Filed under: Brave New World, Civil Rights, Connections, Constitution, Flu, Government, Harry Potter, Pandemic, Predictions, Religion, Science Fiction, Society, Terrorism | Tags: Bend the Arc Jewish Action, blogging, civil liberties, Communion of Dreams, Constitution, Darnell Sidwell, excerpt, fire-flu, flu, influenza, jim downey, pandemic, predictions, religion, Science Fiction, society, St. Cybi's Well, Stonehenge, terrorism, writing, Yahoo News
I wrote the following for Chapter 12 of St Cybi’s Well some months back. It’s set near the visitor’s center at Stonehenge, and occurs just as the pandemic influenza* is getting started in the UK, when people aren’t quite sure yet what is happening. The main character, Darnell Sidwell, sees a group of protesting people, and finds out that they’re members of the ‘British Defense League’, my fictional version of this group.
Before he got to the front of the protest, he looked over the fence, saw something of a party going on. People drinking, dancing to music from a portable sound system, standing around smoking. A couple of young men were standing beside the fence, watching the crowd flow by, passing a bottle back and forth.
One of the men saw him looking at them. “Wotcha lookin’ at?”
Darnell walked over to them. He stopped a couple of paces before the fence. “Nothing, really. You?”
“Oh, a Yank, are ya?” The man seemed to relax a bit. His friend, who had been looking down the road, turned to look at Darnell as well. “Jus’ watchin’ this lot go by. Havin’ a bit of a laugh. You got any cigs?”
“No, sorry, I don’t smoke. Yeah, I’m a Yank.”
The friend spoke. “Your lot got the right idea, I say.”
“‘Bout the illegals.” He turned to his mate. “We should do that.”
“Yeah, kick ‘em all out,” agreed the friend. “All the Pakis and Blackies. They the ones what got this flu goin’. ‘Cause they’s dirty.”
“Uncivilized,” added his friend, taking a long pull on the bottle, then handing it over to the other.
“Flu?” asked Darnell, feigning ignorance.
“Yeah, the flu. What’s got ever’one comin’ here.” He gestured towards Stonehenge. “All the nutters lookin’ like Druids or Harry Potter. Ain’ you heard of it?”
“Um, no, I was just coming over to visit Stonehenge. Isn’t it always like this?”
“Nah. There’s a flu goin’ ‘round. Bad one,” said the man.
“People dyin’,” said the other. “Gov’s tryin’ to hide it, but word’s out.”
“Me aunt’s a nurse o’er London. She tol’ me mum.” He gestured behind him, towards the party going on. “Others heard ‘bout it too. Then some heard th’ nutters were coimin’ here, thought that we’d have a chance to make th’ telly.”
The first man tilted up the bottle, drained it. “Say, got anythin’ t’ drink in your bag, there?”
“Just water.” Darnell smiled. “It’s a bit early for me.”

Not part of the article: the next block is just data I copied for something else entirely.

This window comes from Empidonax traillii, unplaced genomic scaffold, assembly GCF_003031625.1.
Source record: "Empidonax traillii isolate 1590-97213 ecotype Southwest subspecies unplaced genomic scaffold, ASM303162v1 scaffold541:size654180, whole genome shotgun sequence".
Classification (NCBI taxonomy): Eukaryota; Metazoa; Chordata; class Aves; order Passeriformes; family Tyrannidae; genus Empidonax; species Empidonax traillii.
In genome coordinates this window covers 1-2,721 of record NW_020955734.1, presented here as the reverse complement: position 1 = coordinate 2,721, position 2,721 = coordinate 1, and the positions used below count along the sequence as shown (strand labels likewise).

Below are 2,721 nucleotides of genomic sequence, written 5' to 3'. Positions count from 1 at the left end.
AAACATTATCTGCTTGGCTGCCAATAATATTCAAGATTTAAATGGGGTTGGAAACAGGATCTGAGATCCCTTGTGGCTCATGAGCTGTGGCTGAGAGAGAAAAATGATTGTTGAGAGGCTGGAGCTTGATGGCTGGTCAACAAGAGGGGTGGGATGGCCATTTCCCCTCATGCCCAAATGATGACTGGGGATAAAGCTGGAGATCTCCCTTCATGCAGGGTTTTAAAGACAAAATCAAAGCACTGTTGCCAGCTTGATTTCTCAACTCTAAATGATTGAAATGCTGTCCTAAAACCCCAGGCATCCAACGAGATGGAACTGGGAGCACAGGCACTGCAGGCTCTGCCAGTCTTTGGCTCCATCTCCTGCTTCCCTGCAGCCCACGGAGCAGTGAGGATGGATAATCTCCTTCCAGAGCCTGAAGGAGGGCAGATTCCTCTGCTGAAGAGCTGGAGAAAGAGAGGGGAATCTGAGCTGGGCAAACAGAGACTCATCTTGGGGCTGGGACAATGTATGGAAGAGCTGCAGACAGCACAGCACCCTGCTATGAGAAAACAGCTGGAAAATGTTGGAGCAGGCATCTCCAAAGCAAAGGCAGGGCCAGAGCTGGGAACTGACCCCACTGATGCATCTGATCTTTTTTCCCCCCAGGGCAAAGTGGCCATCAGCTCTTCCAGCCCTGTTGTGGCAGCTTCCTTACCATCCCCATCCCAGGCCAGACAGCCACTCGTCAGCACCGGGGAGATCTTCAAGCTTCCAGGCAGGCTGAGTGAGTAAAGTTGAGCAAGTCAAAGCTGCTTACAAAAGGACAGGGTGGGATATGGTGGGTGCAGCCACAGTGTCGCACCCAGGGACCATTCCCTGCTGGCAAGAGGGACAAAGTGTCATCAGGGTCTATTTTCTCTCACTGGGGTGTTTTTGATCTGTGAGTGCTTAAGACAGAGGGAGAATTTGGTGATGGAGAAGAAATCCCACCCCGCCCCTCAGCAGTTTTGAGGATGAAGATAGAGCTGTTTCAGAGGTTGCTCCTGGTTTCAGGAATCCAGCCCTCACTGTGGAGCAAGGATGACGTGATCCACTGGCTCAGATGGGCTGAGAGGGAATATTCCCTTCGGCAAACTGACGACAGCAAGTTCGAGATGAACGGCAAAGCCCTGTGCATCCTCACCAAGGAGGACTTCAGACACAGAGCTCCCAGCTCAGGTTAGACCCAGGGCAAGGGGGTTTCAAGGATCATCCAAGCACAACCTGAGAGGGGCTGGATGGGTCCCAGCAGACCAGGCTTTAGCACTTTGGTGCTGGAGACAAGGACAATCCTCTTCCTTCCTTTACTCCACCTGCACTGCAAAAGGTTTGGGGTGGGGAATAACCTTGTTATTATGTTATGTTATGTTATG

“Yeah, well,” said the second man, “ain’ for me. Drink’ll keep the sickness out. Alcohol kills it. Ever’one knows that.”
“Sounds like good advice,” said Darnell, turning to walk away.
“Hey, Yank,” called one of the men.
“Yeah?” asked Darnell, pausing.
The two men exchanged glances. The first one said “You seem OK. Word to th’ wise: don’t stick around too long.”
From the news yesterday:
Yahoo News asked Trump whether his push for increased surveillance of American Muslims could include warrantless searches. He suggested he would consider a series of drastic measures.
“We’re going to have to do things that we never did before. And some people are going to be upset about it, but I think that now everybody is feeling that security is going to rule,” Trump said. “And certain things will be done that we never thought would happen in this country in terms of information and learning about the enemy. And so we’re going to have to do certain things that were frankly unthinkable a year ago.”
Yahoo News asked Trump whether this level of tracking might require registering Muslims in a database or giving them a form of special identification that noted their religion. He wouldn’t rule it out.
“We’re going to have to — we’re going to have to look at a lot of things very closely,” Trump said when presented with the idea. “We’re going to have to look at the mosques. We’re going to have to look very, very carefully.”
Following that news item, Bend the Arc Jewish Action issued the following statement:
“Registering everyone of a certain religion to a list? We’ve seen that. It doesn’t end well.
“There is no way American Jews will ever find it acceptable for anyone – anyone – to be registered, singled out, profiled, discriminated against, or in any way mistreated by the government on the basis of their religion in this country. Mr. Trump’s suggestion is as terrifying as it is abhorrent.